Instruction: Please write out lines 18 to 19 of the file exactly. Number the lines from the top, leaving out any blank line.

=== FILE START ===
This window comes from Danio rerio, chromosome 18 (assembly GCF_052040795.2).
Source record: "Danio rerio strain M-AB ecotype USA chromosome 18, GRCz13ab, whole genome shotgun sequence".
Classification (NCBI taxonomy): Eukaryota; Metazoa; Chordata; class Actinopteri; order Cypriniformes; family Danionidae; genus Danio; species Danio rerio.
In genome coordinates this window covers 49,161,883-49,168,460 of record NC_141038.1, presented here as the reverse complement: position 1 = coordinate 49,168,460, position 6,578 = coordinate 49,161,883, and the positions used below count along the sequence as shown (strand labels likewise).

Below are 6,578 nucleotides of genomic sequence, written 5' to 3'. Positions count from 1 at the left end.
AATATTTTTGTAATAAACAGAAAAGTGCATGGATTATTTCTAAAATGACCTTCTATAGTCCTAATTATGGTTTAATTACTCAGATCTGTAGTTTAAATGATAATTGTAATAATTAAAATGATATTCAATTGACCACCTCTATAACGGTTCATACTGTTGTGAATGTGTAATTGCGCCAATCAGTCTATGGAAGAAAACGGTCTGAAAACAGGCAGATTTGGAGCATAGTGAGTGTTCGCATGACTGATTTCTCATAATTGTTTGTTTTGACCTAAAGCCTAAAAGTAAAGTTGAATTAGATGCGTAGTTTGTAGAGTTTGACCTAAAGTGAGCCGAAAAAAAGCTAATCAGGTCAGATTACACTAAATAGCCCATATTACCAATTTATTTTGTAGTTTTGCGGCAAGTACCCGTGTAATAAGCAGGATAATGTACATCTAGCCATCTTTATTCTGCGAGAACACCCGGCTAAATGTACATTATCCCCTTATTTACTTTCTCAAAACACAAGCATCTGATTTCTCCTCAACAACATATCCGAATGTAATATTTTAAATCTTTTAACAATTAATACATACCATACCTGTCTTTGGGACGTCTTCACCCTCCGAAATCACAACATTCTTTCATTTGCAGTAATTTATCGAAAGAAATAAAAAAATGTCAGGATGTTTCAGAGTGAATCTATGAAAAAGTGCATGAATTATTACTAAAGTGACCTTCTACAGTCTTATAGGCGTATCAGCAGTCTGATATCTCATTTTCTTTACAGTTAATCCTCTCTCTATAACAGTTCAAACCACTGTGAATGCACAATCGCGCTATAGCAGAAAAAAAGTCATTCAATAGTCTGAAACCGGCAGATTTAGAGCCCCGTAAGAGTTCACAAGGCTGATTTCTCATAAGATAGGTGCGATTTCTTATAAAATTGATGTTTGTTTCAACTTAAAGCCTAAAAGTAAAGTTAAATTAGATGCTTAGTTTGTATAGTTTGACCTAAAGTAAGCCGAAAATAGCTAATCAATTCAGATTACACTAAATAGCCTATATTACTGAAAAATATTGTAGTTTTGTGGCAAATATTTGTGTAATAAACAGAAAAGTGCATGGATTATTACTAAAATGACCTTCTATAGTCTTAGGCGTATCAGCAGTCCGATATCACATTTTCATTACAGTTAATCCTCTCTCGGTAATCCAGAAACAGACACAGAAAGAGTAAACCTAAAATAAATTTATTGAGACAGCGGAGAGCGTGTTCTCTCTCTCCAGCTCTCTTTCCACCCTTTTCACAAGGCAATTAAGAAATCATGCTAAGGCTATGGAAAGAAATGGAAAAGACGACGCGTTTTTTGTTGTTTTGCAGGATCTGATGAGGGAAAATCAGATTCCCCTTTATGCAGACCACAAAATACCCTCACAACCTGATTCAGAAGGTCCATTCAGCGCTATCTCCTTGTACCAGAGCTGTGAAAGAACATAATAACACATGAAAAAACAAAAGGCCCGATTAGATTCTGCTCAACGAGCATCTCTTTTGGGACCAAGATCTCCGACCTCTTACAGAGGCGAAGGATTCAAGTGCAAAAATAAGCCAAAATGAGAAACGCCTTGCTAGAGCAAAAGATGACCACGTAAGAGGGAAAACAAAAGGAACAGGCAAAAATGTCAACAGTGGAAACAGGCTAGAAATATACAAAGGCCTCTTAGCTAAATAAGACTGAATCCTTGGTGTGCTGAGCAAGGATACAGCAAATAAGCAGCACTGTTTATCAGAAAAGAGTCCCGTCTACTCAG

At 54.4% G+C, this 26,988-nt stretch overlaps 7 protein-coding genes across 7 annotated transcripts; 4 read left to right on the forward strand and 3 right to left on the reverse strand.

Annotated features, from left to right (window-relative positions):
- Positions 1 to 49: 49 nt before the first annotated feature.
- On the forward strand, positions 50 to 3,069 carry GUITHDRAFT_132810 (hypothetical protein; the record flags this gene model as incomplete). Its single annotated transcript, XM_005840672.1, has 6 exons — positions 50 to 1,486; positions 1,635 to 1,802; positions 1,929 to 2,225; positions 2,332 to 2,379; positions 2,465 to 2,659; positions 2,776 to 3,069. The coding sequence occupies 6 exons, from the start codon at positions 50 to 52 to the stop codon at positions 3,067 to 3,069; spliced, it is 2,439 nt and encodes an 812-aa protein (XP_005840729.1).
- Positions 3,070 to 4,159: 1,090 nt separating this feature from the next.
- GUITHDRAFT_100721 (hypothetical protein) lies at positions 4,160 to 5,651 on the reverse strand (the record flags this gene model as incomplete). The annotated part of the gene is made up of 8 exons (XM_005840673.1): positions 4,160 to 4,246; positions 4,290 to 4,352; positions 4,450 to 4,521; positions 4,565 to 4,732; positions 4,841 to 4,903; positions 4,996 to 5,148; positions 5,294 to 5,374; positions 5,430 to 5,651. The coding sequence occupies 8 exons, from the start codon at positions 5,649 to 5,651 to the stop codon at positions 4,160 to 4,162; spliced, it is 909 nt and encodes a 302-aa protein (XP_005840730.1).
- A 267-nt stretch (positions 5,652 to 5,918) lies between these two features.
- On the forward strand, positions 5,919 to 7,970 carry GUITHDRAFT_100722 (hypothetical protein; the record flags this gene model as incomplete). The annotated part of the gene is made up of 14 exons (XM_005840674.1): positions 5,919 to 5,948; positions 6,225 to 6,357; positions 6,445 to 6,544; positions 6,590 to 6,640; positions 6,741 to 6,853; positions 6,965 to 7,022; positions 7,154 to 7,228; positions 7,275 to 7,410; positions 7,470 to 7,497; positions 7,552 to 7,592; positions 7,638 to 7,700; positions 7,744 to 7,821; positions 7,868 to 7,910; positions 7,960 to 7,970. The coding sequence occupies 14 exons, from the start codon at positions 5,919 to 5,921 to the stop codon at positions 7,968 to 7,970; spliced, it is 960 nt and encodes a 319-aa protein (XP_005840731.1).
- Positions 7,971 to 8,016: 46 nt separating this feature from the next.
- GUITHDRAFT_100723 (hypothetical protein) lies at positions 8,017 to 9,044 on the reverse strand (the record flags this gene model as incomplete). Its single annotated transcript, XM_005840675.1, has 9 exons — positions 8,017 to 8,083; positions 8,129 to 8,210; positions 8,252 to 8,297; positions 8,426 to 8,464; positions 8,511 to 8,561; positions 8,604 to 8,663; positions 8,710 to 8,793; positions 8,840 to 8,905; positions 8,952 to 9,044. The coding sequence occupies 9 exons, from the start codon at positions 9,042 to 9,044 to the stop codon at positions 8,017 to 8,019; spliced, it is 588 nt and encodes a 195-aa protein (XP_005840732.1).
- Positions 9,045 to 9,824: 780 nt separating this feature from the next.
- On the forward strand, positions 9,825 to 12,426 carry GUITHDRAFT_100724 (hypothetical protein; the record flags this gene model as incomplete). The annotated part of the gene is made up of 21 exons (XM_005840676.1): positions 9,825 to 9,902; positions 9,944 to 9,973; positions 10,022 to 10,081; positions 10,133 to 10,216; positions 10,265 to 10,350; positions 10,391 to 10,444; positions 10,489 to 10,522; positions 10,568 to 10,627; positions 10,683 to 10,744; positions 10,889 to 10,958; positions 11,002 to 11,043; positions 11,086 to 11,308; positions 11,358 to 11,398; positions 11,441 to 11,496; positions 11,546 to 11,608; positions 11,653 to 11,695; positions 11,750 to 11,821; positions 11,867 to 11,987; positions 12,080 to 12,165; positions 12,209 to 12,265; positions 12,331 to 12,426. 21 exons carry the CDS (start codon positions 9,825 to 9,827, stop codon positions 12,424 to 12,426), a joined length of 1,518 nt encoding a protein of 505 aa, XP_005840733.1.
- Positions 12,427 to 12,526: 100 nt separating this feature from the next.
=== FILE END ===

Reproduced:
- On the forward strand, positions 9,825 to 12,426 carry GUITHDRAFT_100724 (hypothetical protein; the record flags this gene model as incomplete). The annotated part of the gene is made up of 21 exons (XM_005840676.1): positions 9,825 to 9,902; positions 9,944 to 9,973; positions 10,022 to 10,081; positions 10,133 to 10,216; positions 10,265 to 10,350; positions 10,391 to 10,444; positions 10,489 to 10,522; positions 10,568 to 10,627; positions 10,683 to 10,744; positions 10,889 to 10,958; positions 11,002 to 11,043; positions 11,086 to 11,308; positions 11,358 to 11,398; positions 11,441 to 11,496; positions 11,546 to 11,608; positions 11,653 to 11,695; positions 11,750 to 11,821; positions 11,867 to 11,987; positions 12,080 to 12,165; positions 12,209 to 12,265; positions 12,331 to 12,426. 21 exons carry the CDS (start codon positions 9,825 to 9,827, stop codon positions 12,424 to 12,426), a joined length of 1,518 nt encoding a protein of 505 aa, XP_005840733.1.
- Positions 12,427 to 12,526: 100 nt separating this feature from the next.